Winemakers are predicting the 2012 vintage could be one of the best in a quarter of a century of production in Central Otago.
A stunning summer and autumn has produced high quality fruit.
Pioneering wine company Gibbston Valley Winery has already picked 300 tonnes and expects it to make an outstanding vintage.
Legacy: Gibbston Valley Winery winemaker Christopher Keys (l) with founder Alan Brady
Winemaker Christopher Keys says: “In Central Otago, we enjoyed a long warm summer, which makes such a difference to the quality of the pinot noir.
“Although in February and early March there were cool patches, the long dry autumn and great weather through March and April meant we picked really lovely fruit, with really balanced sugar levels, great flavour and good acid levels.
“We’re very happy with 2012’s quality. Smaller bunches have given welcome intensity and flavours are excellent.”
Keys says this year’s pinot noir is sweet fruit with excellent balance and ripeness, while the pinot gris, chardonnay and Riesling are as good as he’s seen.
“What is setting them apart is their amazing clarity and fresh intensity. They will give great drinking for years.”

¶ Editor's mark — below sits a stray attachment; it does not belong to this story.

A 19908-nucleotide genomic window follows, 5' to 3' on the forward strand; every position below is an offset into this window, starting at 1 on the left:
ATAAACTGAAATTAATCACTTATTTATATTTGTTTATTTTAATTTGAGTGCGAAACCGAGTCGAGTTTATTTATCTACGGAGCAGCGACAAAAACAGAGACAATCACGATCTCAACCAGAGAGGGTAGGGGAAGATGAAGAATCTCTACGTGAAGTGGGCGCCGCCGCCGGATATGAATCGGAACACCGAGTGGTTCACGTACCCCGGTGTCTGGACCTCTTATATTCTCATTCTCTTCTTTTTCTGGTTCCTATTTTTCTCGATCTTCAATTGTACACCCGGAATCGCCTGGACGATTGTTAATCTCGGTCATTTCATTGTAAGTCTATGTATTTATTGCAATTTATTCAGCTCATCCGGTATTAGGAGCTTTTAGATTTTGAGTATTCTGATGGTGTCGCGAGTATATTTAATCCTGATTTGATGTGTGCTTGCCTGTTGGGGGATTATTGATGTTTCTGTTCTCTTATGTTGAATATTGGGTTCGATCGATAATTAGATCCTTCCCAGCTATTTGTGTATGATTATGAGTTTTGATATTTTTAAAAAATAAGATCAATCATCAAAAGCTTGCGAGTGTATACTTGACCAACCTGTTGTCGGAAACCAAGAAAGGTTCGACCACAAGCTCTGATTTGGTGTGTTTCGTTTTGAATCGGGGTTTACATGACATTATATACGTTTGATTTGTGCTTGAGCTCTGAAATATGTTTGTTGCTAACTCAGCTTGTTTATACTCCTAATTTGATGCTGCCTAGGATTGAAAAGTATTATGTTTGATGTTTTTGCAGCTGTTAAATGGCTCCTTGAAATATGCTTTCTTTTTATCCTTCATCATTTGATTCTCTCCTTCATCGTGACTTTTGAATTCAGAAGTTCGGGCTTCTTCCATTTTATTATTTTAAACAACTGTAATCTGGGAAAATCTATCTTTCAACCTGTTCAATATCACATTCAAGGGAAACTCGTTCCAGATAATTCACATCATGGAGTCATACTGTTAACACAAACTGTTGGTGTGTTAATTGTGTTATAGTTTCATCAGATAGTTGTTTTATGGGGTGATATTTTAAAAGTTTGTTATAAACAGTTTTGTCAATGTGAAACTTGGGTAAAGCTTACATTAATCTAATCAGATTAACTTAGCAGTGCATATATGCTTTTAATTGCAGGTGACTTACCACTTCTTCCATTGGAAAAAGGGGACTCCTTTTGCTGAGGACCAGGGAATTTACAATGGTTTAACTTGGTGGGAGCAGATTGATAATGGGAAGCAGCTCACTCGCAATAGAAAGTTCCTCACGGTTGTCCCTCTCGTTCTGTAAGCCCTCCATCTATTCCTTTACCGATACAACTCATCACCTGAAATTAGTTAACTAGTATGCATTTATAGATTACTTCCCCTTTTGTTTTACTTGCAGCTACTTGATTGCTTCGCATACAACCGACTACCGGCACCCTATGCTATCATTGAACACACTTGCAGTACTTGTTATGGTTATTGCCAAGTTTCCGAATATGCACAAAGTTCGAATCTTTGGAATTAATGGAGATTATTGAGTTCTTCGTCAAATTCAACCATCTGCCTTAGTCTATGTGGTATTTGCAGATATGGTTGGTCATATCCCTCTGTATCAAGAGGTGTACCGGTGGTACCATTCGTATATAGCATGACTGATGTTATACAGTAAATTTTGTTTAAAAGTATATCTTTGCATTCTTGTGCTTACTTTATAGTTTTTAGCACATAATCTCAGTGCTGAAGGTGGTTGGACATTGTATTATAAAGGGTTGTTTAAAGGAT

Gibbston Valley Winery founder Alan Brady was the first to plant and commercially produce wines in the valley – harvesting pinot noir, pinot gris and a ‘dry white’ blend in 1987.
Brady says the pinot noir ‘heartbreak’ grape – for which the region has become famous – was simply the most successful.
“In those early days we experimented by planting everything under the sun,” Brady says.
“And pinot noir chose us, we didn’t choose it.
“It ripened more consistently than any other variety and from that moment on we were in on the ground floor of what became the pinot noir phenomenon.
“Over the years we attracted some of the best winemakers in New Zealand to come and work with pinot noir, known as the ‘heartbreak grape’ because it’s difficult to do but winemakers love the challenge.”
To celebrate the 25th anniversary, Brady returned to the multi-award winning winery to help harvest grapes in the original block he planted.
The reds are now currently being pressed and put to barrel, while the whites are finishing their fermentation process.
The Central Otago region now has about 2000 hectares of vines and more than 100 producers. This year’s total harvest is expected to be about 7000 tonnes.